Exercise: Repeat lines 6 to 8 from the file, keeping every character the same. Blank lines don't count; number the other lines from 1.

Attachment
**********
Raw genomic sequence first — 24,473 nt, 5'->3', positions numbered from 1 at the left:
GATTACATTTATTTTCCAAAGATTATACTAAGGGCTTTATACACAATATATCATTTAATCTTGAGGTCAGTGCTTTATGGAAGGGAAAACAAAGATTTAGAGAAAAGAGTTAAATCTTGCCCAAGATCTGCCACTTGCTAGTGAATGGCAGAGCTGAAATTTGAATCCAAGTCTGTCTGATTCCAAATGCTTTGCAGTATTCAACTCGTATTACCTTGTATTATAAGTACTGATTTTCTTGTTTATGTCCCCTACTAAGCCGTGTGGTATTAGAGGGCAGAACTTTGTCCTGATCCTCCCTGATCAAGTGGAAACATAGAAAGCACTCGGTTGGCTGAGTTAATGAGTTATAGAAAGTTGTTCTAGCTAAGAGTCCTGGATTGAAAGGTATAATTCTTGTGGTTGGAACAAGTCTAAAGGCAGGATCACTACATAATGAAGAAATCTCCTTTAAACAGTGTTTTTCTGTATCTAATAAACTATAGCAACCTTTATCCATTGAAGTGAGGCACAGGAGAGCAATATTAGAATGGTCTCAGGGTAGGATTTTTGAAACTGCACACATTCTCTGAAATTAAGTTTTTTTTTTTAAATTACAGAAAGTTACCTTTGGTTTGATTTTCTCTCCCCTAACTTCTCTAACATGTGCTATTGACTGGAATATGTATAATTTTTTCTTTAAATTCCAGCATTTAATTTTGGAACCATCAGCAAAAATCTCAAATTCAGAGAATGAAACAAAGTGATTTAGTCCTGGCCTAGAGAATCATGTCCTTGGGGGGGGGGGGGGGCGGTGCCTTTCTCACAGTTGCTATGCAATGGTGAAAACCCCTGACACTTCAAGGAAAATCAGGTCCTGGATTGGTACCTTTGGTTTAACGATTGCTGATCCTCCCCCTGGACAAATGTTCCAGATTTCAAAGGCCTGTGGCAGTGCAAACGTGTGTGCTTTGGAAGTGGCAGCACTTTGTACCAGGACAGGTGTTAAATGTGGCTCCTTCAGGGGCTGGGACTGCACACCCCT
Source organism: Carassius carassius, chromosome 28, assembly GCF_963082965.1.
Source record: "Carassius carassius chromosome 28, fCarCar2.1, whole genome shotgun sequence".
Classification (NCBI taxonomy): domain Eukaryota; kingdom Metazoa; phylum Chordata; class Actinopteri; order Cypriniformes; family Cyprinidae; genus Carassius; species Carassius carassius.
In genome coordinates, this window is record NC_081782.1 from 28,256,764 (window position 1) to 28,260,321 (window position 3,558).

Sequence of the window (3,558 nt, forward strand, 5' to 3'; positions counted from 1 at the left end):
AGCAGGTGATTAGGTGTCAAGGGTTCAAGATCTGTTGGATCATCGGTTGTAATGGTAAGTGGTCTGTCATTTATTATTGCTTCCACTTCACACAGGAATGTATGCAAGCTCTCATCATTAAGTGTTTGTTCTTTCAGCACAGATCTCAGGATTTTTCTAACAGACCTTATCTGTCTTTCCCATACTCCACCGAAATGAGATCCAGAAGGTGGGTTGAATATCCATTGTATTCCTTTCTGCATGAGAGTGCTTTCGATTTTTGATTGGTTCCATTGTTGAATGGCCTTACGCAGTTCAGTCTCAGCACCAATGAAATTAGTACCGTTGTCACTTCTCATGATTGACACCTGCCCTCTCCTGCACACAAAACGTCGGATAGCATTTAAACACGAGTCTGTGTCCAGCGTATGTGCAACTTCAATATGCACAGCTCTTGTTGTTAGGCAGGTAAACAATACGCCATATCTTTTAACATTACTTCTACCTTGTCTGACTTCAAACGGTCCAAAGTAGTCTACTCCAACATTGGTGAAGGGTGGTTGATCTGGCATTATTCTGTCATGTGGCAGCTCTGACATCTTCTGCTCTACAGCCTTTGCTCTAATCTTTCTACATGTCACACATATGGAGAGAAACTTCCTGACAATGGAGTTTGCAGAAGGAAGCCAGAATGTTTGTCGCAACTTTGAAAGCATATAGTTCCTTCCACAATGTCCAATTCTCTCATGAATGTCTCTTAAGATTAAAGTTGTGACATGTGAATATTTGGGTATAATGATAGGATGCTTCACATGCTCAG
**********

In genome coordinates, this window is record NC_081782.1 from 28,256,764 (window position 1) to 28,260,321 (window position 3,558).

Sequence of the window (3,558 nt, forward strand, 5' to 3'; positions counted from 1 at the left end):
AGCAGGTGATTAGGTGTCAAGGGTTCAAGATCTGTTGGATCATCGGTTGTAATGGTAAGTGGTCTGTCATTTATTATTGCTTCCACTTCACACAGGAATGTATGCAAGCTCTCATCATTAAGTGTTTGTTCTTTCAGCACAGATCTCAGGATTTTTCTAACAGACCTTATCTGTCTTTCCCATACTCCACCGAAATGAGATCCAGAAGGTGGGTTGAATATCCATTGTATTCCTTTCTGCATGAGAGTGCTTTCGATTTTTGATTGGTTCCATTGTTGAATGGCCTTACGCAGTTCAGTCTCAGCACCAATGAAATTAGTACCGTTGTCACTTCTCATGATTGACACCTGCCCTCTCCTGCACACAAAACGTCGGATAGCATTTAAACACGAGTCTGTGTCCAGCGTATGTGCAACTTCAATATGCACAGCTCTTGTTGTTAGGCAGGTAAACAATACGCCATATCTTTTAACATTACTTCTACCTTGTCTGACTTCAAACGGTCCAAAGTAGTCTACTCCAACATTGGTGAAGGGTGGTTGATCTGGCATTATTCTGTCATGTGGCAGCTCTGACATCTTCTGCTCTACAGCCTTTGCTCTAATCTTTCTACATGTCACACATATGGAGAGAAACTTCCTGACAATGGAGTTTGCAGAAGGAAGCCAGAATGTTTGTCGCAACTTTGAAAGCATATAGTTCCTTCCACAATGTCCAATTCTCTCATGAATGTCTCTTAAGATTAAAGTTGTGACATGTGAATATTTGGGTATAATGATAGGATGCTTCACATGCTCAG